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During Pride Month, we celebrate the joy, breadth of experience, amazing accomplishments and tireless activism of our LGBTQ+ families and communities. Yet this year, we are also reminded that the care, love and acceptance that Pride Month stands for is under threat by legislation that aims to stifle and erase LGBTQ+ autonomy, dignity and community:
The “Don’t Say Gay” Bill, which was signed into law in March, prohibits curriculum and discussion of sexual orientation or gender identity in the classroom. Twelve other states are considering similar legislation.
How does it connect to care? The bill will have serious impacts on children and their caregivers. The vague and expansive bill language means that children of LGBTQ+ parents could even be excluded from activities in which their families are the subject, such as drawing pictures of their families in art class. And the anti-grooming rhetoric used around the bill could have serious implications for LGBTQ+ people’s ability to grow their families through adoption.
In addition to harming LGBTQ+ families, laws like these hurt all families by saying there’s only one way to be a family. Our families are strong because of the many forms they take – queer, multigenerational, chosen – all kinds! We need to promote legislation that honors all families, their varied lived experiences, and the many ways they care for one another.
SB 44 became law last week, banning trans women and girls from playing on female-gendered sports teams. Eighteen other states currently ban transgender students from participating on sports teams consistent with their gender identity.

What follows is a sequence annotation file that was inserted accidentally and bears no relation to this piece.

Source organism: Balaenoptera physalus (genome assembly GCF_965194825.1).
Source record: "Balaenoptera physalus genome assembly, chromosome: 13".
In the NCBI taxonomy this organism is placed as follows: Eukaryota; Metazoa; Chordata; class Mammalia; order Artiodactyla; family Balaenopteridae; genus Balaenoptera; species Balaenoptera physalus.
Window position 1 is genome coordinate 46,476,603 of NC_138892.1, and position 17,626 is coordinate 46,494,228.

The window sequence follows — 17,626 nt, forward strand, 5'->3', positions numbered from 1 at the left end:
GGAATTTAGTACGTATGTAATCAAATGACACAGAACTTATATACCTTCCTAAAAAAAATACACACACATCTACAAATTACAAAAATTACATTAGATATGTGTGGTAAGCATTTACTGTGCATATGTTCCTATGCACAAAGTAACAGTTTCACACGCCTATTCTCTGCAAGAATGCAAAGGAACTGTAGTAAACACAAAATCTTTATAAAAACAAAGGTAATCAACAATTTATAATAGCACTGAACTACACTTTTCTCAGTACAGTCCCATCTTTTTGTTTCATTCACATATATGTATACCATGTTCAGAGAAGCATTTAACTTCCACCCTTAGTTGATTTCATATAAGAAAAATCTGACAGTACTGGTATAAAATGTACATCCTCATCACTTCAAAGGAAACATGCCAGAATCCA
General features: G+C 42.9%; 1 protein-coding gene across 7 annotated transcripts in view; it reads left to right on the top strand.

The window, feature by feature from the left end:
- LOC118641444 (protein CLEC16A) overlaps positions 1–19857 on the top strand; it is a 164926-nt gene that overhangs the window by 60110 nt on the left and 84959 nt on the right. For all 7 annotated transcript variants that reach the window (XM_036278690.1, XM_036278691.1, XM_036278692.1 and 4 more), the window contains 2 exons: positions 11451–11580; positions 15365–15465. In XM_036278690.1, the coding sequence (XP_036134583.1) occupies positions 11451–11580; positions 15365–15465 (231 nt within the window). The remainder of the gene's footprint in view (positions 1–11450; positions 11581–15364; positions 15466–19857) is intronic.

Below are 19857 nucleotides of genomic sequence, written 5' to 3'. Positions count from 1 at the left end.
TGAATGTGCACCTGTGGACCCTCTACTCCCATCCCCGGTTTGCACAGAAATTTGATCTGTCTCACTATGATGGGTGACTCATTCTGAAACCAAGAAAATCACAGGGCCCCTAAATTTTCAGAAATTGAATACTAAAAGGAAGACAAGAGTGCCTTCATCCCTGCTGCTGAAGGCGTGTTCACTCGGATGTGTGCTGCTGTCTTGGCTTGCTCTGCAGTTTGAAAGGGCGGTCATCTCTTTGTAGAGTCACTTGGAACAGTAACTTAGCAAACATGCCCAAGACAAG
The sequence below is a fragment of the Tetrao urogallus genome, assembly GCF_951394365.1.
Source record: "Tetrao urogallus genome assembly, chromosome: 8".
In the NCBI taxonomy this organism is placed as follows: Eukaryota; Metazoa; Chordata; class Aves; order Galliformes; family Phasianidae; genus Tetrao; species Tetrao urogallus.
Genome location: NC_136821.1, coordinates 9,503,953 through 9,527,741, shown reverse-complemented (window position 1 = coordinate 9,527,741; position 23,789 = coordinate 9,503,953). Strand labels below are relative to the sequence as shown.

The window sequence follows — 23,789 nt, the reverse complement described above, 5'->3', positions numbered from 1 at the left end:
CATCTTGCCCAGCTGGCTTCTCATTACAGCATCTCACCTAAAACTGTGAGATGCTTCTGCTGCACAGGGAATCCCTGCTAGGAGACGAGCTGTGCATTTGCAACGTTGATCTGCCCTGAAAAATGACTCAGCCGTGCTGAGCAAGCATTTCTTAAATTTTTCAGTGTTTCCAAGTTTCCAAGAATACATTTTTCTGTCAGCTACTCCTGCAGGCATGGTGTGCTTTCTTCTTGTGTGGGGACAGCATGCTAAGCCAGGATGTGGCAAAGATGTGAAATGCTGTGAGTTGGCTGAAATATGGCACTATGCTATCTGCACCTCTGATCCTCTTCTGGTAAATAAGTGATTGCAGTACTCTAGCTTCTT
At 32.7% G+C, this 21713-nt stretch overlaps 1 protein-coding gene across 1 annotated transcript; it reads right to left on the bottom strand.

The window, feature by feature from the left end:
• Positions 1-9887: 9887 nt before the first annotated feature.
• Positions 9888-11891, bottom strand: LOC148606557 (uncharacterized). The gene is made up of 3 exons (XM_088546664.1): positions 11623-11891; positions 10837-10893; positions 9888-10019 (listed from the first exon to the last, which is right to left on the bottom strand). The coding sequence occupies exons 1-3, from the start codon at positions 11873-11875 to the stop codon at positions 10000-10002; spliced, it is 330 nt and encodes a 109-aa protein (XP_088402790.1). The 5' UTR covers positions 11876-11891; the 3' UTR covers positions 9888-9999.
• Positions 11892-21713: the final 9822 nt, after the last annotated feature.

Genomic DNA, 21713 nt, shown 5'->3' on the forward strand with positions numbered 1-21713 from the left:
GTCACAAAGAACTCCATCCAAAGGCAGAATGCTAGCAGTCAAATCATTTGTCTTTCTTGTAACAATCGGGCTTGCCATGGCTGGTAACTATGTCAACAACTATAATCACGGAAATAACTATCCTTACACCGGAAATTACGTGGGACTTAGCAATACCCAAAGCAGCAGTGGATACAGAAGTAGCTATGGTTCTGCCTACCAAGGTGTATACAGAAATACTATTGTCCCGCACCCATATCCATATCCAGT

How does it connect to care? Social transition is an essential part of gender-affirming care, and excluding trans athletes can have deep negative impacts on youth who are transitioning or have transitioned. Says Dr. Deanna Adkins, “I know from experience with my patients that it can be extremely harmful for a transgender young person to be excluded from the team consistent with their gender identity.” Allowing people to make choices that honor their identity, dignity, and agency is a vital form of care.
Many arguments that trans athletes will have an unfair advantage have been debunked, so these laws only serve to marginalize trans youth, who may already face difficulties in school settings and in relationship with peers. Says Dr. Tiffany Najberg of Shreveport, Louisiana, “When laws get passed, they marginalize an entire group to solve a problem that doesn’t exist. Laws like this send a clear message that no matter what, you’re never going to be considered who you truly are. You’re always going to be different from everybody else.”
We must continue to pass laws that promote gender-affirming care so people can feel empowered to be who they are, not isolated and othered. Biden’s recent executive order to protect transgender youth is a good start, but we need to continue pushing to ensure that laws are in place to protect the care – in whatever form it might take – that transgender people need.
A world in which our families and loved ones can be themselves and live the lives they want, without fear, is the caring world we want to live in. Check out the following organizations (and donate if you can!) to combat these harmful laws and protect our rights: